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Last Post 06/25/2013 08:42 PM by Joe Rockbottom. 4 Replies.
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06/25/2013 09:26 AM
This is getting more and more "interesting".


06/25/2013 10:11 AM
Actually what should have been handled discreetly if anything at all has become an embarrassment and another black eye to the justice department,department of state,CIA, Potus. IMO


06/25/2013 03:05 PM
I have not been following this at all and had to go to Wikipedia for a basic briefing. Pretty interesting. Sure looks to me like Snowden is carrying himself in the best tradition of the foundation of this country. I read the Wikipedia, then opened my copy of the Constitution.

"We the people of the United States, in order to form a more perfect Union, ... promote the general Welfare, and secure the Blessings of Liberty to ourselves and our Posterity, do ordain and establish this Constitution of the United Stated of America ..."

Amendment IV
The right of the people to be secure in their persons, houses, papers, and effects, against unreasonable searches and seizures, shall not be violated, and no Warrants shall issue, but upon probable cause, supported by Oath or affirmation, and particularly describing the place to be searched, and the persons or things to be seized.

Amendment VI
In all criminal prosecutions, the accused shall enjoy the right to a speedy and public trial, by an impartial jury of the State and district wherein the crime shall have been committed, which district shall have been previously ascertained by law, and to be informed of the nature and cause of the accusation; to be confronted with the witnesses against him; to have compulsory process for obtaining witnesses in his favor, and to have the Assistance of Counsel for his defence.

Amendment VIII
Excessive bail shall not be required, nor excessive fines imposed, nor cruel and unusual punishments inflicted.

It seems to me that our national security agencies have been treading on all four of these excerpts of out Constitution. Doesn't the No-Fly list affect our Liberty? And cases like the months long jailing of that Portland lawyer incorrectly associated with the Spanish bombing? And many other cases.

Amendment IV talks about security in our homes. I feel far less of it than I knew growing up. I see surveillance helicopters on a regular basis. I've experienced helicopters right over my house. And any communication I have by telephone or E-mail/internet is open to interception, both by "bad guys" (a risk that has always been there) and by the "good guys" (those we pay to protect us but who may well instead arrest us and jail us without giving cause - NSA, CIA and the like with the powers they have been given since 911). (Amendment VI)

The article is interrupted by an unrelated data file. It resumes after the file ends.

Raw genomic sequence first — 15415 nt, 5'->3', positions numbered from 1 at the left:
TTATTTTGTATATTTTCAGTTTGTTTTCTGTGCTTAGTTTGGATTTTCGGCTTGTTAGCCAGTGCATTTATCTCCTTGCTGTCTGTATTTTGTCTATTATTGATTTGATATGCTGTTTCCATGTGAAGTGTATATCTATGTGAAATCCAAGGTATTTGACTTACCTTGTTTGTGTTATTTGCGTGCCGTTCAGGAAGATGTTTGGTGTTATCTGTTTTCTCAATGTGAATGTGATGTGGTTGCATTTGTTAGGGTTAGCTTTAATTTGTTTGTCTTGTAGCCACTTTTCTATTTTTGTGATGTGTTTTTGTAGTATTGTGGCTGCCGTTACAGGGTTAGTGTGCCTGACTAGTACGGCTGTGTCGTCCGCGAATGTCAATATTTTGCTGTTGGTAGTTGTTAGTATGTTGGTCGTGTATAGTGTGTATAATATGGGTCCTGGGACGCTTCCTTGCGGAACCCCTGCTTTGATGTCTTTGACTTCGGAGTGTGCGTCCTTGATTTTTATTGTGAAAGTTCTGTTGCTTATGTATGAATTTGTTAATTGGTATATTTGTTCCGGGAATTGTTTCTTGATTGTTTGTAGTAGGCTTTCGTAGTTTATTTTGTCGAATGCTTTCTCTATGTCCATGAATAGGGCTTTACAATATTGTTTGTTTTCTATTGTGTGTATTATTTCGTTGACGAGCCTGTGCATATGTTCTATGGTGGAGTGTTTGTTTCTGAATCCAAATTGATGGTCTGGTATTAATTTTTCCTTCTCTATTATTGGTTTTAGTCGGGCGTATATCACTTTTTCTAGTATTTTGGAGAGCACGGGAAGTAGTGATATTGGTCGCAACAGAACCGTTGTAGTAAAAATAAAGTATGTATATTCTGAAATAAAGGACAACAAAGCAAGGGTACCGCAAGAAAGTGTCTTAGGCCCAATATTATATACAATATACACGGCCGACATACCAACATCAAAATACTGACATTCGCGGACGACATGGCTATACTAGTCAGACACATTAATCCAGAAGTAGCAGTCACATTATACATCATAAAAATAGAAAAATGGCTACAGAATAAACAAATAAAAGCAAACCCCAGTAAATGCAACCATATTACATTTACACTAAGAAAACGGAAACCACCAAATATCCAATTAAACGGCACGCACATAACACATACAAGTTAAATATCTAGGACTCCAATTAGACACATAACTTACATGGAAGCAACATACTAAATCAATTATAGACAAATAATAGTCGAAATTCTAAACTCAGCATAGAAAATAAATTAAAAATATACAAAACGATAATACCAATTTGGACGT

Amendment VIII, forbids jailing without charges and cruel and unusual punishment. Isn't the torture we have subjected people to (maybe just non-citizens but I certainly don't think that is a given) in places like Guantanamo and turning over US citizens to foreign agencies for torture in violation of at least the intent of that Amendment?

How does assassination of US citizens with no charges being leveled fit with Amendments VI and VIII? (Assassination by drone, something we do on a near daily basis.) And granted, those living in the homes we demolish by drone aren't US citizens, but they are also being assassinated for harboring these people. Isn't that a case of our country imposing its lawlessness over the rule of law of other countries? How does that work?

I'm not saying Snowden is a saint or that he should not have to answer to charges. But I see him as functioning a lot closer to the intents of those who wrote the Constitution under which we all (except quite obviously these "security" agencies) operate.



06/25/2013 04:46 PM
I'm waiting to see who will play his part in the T.v. movie...

Also take a look at the Patriot Act...


06/25/2013 08:42 PM
The people saying this is constitutional are simply giving self-serving opinions. No court has tested it yet. And it may be that no court ever will. As in the terrorism "trials" of guantanamo detainees the government will argue that taking the issue to open court would expose national security secrets that would harm the country.

Or you can take the case various groups led by the ACLU that sued to stop surveillance of their organizations communication on 1st amendment grounds. That was thrown out because the government would not allow any records to be introduced that would show they were or were not surveilled. So, since the government would not supply evidence one way or the other, the court decided the case could not continue. It did not decide constitutionality. It showed the government can block even the testing of constitutionality by refusing to allow evidence to be introduced on "national security" grounds. Truly bogus on the face of it.

So, we have a government (all administrations do this) that self-deems their own actions constitutional, but refuse to actually open the case for discussion because of "security" concerns. How is this an open, democratic society?

And claiming they can do it because Congress has been "briefed" is absurd. Most in congress are too timid to fight against the largely non-productive national security system for fear they will be seen as weak. The irony is that their inaction simply proves they ARE weak.
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